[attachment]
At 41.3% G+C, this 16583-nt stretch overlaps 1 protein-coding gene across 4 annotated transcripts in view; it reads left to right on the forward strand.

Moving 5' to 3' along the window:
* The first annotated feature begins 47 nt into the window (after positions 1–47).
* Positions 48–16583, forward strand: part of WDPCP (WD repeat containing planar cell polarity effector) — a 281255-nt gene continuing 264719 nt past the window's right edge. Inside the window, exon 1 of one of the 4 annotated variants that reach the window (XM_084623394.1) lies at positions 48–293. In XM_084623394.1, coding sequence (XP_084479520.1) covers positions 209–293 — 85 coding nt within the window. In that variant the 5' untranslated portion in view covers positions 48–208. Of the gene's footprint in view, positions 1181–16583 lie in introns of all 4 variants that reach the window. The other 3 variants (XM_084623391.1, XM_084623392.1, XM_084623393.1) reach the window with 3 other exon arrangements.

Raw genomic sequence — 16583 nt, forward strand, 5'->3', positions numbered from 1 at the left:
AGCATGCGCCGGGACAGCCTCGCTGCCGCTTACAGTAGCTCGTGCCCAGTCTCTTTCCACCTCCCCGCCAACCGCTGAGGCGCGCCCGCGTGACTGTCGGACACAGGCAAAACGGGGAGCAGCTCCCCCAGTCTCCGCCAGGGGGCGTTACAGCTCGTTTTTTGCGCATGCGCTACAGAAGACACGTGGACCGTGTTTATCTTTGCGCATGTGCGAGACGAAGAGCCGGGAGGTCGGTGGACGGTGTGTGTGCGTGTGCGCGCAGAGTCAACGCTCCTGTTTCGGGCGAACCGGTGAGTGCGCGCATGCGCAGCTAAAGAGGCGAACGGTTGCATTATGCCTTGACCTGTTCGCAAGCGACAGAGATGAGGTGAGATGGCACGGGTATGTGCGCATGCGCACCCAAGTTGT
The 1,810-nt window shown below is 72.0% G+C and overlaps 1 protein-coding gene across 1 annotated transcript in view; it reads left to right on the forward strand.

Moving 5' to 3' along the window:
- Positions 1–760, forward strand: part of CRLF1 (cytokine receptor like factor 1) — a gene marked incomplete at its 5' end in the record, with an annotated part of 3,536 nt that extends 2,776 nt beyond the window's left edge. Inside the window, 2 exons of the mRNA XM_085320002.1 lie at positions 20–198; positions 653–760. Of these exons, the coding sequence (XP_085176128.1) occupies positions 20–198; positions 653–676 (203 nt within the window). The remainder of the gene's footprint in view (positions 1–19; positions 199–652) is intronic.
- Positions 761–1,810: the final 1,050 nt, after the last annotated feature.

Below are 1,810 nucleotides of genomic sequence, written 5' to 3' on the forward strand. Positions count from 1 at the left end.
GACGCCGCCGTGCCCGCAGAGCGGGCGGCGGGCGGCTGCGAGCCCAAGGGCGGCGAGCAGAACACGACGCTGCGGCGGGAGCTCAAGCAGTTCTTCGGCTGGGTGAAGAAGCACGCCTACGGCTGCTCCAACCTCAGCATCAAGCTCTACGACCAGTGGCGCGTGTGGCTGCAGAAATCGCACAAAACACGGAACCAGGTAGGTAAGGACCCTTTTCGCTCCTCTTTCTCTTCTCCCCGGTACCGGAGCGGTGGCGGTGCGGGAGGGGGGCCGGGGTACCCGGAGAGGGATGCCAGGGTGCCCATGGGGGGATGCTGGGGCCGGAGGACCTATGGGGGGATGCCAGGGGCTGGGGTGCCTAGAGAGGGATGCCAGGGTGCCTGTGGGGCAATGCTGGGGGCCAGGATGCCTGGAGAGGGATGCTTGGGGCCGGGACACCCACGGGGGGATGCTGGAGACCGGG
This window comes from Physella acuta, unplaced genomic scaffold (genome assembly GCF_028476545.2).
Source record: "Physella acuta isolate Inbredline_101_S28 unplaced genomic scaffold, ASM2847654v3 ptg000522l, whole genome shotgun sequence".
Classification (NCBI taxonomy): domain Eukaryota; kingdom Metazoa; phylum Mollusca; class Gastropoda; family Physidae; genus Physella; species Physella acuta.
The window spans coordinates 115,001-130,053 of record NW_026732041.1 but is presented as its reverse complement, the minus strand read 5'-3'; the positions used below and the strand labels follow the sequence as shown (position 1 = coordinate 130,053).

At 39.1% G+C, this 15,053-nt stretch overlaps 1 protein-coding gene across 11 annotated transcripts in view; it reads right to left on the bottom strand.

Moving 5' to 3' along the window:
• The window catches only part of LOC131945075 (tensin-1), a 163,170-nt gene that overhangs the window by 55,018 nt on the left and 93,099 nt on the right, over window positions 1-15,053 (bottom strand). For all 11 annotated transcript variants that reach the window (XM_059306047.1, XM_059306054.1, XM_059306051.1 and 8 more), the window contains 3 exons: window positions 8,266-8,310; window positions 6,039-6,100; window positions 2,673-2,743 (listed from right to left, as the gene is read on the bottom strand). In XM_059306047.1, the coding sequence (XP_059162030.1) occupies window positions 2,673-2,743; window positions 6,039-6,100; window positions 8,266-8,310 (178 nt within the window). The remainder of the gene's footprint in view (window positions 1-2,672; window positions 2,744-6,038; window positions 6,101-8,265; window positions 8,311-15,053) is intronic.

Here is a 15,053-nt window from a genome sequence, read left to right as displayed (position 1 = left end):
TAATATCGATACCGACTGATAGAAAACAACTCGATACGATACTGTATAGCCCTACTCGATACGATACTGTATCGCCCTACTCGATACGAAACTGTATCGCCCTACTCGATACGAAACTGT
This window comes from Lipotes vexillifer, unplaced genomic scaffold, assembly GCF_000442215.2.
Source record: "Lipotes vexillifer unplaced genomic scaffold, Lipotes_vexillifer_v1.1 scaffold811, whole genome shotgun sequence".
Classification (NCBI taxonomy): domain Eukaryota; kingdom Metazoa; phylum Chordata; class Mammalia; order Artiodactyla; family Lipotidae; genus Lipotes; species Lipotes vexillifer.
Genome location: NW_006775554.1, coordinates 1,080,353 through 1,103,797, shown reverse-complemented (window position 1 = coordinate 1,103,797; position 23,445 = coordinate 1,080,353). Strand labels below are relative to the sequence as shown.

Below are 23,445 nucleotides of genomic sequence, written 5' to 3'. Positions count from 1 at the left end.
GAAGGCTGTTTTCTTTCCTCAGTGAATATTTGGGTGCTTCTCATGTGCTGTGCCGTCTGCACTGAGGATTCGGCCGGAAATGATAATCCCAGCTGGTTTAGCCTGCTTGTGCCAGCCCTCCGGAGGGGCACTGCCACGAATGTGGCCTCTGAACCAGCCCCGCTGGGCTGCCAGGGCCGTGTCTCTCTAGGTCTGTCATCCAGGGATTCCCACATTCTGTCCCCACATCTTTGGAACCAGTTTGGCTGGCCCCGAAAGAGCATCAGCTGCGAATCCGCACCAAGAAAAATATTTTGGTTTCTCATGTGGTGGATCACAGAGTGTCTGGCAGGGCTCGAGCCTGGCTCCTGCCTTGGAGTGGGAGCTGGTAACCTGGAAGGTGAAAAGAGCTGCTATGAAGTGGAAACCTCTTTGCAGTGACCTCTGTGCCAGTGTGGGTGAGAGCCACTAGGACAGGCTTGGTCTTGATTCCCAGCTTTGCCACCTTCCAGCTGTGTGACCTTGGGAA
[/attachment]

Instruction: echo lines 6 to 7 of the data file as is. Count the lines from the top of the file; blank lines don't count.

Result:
AGCATGCGCCGGGACAGCCTCGCTGCCGCTTACAGTAGCTCGTGCCCAGTCTCTTTCCACCTCCCCGCCAACCGCTGAGGCGCGCCCGCGTGACTGTCGGACACAGGCAAAACGGGGAGCAGCTCCCCCAGTCTCCGCCAGGGGGCGTTACAGCTCGTTTTTTGCGCATGCGCTACAGAAGACACGTGGACCGTGTTTATCTTTGCGCATGTGCGAGACGAAGAGCCGGGAGGTCGGTGGACGGTGTGTGTGCGTGTGCGCGCAGAGTCAACGCTCCTGTTTCGGGCGAACCGGTGAGTGCGCGCATGCGCAGCTAAAGAGGCGAACGGTTGCATTATGCCTTGACCTGTTCGCAAGCGACAGAGATGAGGTGAGATGGCACGGGTATGTGCGCATGCGCACCCAAGTTGT
The 1,810-nt window shown below is 72.0% G+C and overlaps 1 protein-coding gene across 1 annotated transcript in view; it reads left to right on the forward strand.